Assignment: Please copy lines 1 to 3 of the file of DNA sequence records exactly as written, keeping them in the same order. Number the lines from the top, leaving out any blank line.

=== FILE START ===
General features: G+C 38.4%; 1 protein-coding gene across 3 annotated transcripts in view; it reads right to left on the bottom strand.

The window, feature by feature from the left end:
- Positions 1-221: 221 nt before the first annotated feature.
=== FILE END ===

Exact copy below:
General features: G+C 38.4%; 1 protein-coding gene across 3 annotated transcripts in view; it reads right to left on the bottom strand.

The window, feature by feature from the left end:
- Positions 1-221: 221 nt before the first annotated feature.